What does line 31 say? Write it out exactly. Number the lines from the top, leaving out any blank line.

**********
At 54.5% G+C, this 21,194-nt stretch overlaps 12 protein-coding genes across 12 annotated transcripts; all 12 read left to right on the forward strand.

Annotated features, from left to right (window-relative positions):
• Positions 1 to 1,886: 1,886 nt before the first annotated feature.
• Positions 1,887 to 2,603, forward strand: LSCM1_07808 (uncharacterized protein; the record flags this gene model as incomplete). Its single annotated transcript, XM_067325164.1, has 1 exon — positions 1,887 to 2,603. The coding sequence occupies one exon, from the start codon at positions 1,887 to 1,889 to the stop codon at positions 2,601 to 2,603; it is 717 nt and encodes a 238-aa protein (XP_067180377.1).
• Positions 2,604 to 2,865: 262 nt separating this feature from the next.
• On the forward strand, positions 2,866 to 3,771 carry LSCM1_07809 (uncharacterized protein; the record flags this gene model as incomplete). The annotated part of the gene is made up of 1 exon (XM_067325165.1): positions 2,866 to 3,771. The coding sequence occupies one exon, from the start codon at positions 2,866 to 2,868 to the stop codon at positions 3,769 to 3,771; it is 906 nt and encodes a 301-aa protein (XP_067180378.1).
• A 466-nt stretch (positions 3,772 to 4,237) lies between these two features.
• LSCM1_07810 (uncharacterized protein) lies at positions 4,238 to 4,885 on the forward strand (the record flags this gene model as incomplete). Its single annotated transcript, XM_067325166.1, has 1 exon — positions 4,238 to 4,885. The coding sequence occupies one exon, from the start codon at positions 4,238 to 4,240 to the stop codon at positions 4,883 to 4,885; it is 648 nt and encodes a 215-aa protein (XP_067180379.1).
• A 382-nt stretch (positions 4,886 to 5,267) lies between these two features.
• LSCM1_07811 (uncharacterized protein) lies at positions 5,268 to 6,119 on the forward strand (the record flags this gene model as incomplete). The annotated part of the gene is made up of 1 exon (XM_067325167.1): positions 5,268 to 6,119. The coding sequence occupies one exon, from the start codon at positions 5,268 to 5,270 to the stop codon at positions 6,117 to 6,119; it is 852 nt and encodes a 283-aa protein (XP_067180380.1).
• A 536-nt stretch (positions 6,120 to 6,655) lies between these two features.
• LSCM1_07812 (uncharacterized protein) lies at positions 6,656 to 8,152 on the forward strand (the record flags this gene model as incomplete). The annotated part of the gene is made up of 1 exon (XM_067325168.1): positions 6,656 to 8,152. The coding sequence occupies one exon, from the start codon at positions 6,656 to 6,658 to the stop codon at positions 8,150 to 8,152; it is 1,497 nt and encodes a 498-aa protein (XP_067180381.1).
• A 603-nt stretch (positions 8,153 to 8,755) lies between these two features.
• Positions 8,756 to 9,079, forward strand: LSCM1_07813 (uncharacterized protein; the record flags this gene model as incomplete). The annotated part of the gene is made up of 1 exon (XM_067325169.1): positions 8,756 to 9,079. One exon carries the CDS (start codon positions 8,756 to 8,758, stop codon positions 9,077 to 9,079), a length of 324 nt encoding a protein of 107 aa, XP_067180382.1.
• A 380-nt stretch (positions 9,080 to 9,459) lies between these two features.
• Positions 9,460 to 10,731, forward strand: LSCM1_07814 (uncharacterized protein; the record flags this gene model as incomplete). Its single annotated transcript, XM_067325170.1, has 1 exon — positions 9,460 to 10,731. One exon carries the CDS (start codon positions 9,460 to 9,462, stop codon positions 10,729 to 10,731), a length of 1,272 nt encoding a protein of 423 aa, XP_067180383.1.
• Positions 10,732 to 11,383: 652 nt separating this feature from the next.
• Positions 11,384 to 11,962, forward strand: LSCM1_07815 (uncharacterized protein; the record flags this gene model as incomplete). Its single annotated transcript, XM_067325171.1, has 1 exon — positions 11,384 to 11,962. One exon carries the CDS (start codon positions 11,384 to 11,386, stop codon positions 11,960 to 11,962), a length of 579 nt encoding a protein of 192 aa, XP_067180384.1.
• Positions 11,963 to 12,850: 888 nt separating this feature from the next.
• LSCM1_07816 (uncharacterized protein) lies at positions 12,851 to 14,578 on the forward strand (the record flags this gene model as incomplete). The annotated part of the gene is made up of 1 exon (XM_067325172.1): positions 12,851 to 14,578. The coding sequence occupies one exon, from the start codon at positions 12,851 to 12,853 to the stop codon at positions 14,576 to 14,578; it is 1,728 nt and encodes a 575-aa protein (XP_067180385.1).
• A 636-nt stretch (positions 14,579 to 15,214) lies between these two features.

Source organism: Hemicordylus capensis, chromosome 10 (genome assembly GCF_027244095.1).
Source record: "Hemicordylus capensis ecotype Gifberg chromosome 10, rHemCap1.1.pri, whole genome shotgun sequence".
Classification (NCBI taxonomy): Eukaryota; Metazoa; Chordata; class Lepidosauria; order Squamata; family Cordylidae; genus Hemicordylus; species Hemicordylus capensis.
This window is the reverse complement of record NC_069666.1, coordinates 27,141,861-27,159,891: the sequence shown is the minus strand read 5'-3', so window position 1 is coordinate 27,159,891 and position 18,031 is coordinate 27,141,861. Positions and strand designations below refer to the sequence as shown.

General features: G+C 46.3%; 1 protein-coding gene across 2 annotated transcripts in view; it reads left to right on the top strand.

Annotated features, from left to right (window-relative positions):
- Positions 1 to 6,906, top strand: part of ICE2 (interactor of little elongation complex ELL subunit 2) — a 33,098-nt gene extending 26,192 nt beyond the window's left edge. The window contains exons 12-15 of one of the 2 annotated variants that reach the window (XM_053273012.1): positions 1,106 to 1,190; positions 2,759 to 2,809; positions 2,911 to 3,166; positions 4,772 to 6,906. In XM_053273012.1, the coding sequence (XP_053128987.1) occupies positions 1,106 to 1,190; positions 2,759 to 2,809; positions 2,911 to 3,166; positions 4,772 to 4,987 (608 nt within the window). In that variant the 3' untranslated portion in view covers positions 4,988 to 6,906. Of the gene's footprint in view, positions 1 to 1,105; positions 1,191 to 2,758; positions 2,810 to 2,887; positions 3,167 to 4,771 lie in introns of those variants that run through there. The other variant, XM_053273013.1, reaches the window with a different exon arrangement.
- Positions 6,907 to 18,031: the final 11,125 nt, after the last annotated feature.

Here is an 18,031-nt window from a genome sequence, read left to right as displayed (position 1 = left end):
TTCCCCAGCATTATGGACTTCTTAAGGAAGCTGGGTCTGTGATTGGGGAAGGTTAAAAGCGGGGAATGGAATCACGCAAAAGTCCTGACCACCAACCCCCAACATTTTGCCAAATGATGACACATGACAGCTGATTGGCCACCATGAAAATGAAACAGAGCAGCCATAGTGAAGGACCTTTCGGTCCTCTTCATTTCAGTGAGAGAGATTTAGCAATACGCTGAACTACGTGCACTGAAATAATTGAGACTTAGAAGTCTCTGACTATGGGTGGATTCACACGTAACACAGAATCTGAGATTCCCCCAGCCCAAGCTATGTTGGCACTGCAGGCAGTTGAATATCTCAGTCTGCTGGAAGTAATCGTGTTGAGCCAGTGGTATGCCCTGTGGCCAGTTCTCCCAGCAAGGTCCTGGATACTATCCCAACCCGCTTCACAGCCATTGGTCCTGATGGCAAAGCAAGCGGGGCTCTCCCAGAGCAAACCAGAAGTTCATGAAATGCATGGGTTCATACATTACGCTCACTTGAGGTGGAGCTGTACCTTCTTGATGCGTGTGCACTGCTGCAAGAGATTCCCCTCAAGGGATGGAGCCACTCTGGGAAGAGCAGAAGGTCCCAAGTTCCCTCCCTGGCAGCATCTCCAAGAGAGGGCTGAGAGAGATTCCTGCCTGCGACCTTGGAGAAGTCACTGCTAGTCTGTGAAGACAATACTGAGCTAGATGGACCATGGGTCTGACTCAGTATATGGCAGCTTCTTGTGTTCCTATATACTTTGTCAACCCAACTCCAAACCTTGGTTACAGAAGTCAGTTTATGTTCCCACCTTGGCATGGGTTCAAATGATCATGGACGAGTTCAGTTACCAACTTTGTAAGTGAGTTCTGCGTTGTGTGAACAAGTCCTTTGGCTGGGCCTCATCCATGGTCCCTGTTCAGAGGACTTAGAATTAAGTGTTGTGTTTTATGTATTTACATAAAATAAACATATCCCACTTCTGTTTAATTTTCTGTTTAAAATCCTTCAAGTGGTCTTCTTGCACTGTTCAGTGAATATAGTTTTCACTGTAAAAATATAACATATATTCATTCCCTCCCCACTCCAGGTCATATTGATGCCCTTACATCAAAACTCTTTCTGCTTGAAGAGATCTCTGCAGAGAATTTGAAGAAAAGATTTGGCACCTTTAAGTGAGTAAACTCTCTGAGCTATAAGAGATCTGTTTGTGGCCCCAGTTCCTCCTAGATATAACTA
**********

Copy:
TTCCCCAGCATTATGGACTTCTTAAGGAAGCTGGGTCTGTGATTGGGGAAGGTTAAAAGCGGGGAATGGAATCACGCAAAAGTCCTGACCACCAACCCCCAACATTTTGCCAAATGATGACACATGACAGCTGATTGGCCACCATGAAAATGAAACAGAGCAGCCATAGTGAAGGACCTTTCGGTCCTCTTCATTTCAGTGAGAGAGATTTAGCAATACGCTGAACTACGTGCACTGAAATAATTGAGACTTAGAAGTCTCTGACTATGGGTGGATTCACACGTAACACAGAATCTGAGATTCCCCCAGCCCAAGCTATGTTGGCACTGCAGGCAGTTGAATATCTCAGTCTGCTGGAAGTAATCGTGTTGAGCCAGTGGTATGCCCTGTGGCCAGTTCTCCCAGCAAGGTCCTGGATACTATCCCAACCCGCTTCACAGCCATTGGTCCTGATGGCAAAGCAAGCGGGGCTCTCCCAGAGCAAACCAGAAGTTCATGAAATGCATGGGTTCATACATTACGCTCACTTGAGGTGGAGCTGTACCTTCTTGATGCGTGTGCACTGCTGCAAGAGATTCCCCTCAAGGGATGGAGCCACTCTGGGAAGAGCAGAAGGTCCCAAGTTCCCTCCCTGGCAGCATCTCCAAGAGAGGGCTGAGAGAGATTCCTGCCTGCGACCTTGGAGAAGTCACTGCTAGTCTGTGAAGACAATACTGAGCTAGATGGACCATGGGTCTGACTCAGTATATGGCAGCTTCTTGTGTTCCTATATACTTTGTCAACCCAACTCCAAACCTTGGTTACAGAAGTCAGTTTATGTTCCCACCTTGGCATGGGTTCAAATGATCATGGACGAGTTCAGTTACCAACTTTGTAAGTGAGTTCTGCGTTGTGTGAACAAGTCCTTTGGCTGGGCCTCATCCATGGTCCCTGTTCAGAGGACTTAGAATTAAGTGTTGTGTTTTATGTATTTACATAAAATAAACATATCCCACTTCTGTTTAATTTTCTGTTTAAAATCCTTCAAGTGGTCTTCTTGCACTGTTCAGTGAATATAGTTTTCACTGTAAAAATATAACATATATTCATTCCCTCCCCACTCCAGGTCATATTGATGCCCTTACATCAAAACTCTTTCTGCTTGAAGAGATCTCTGCAGAGAATTTGAAGAAAAGATTTGGCACCTTTAAGTGAGTAAACTCTCTGAGCTATAAGAGATCTGTTTGTGGCCCCAGTTCCTCCTAGATATAACTA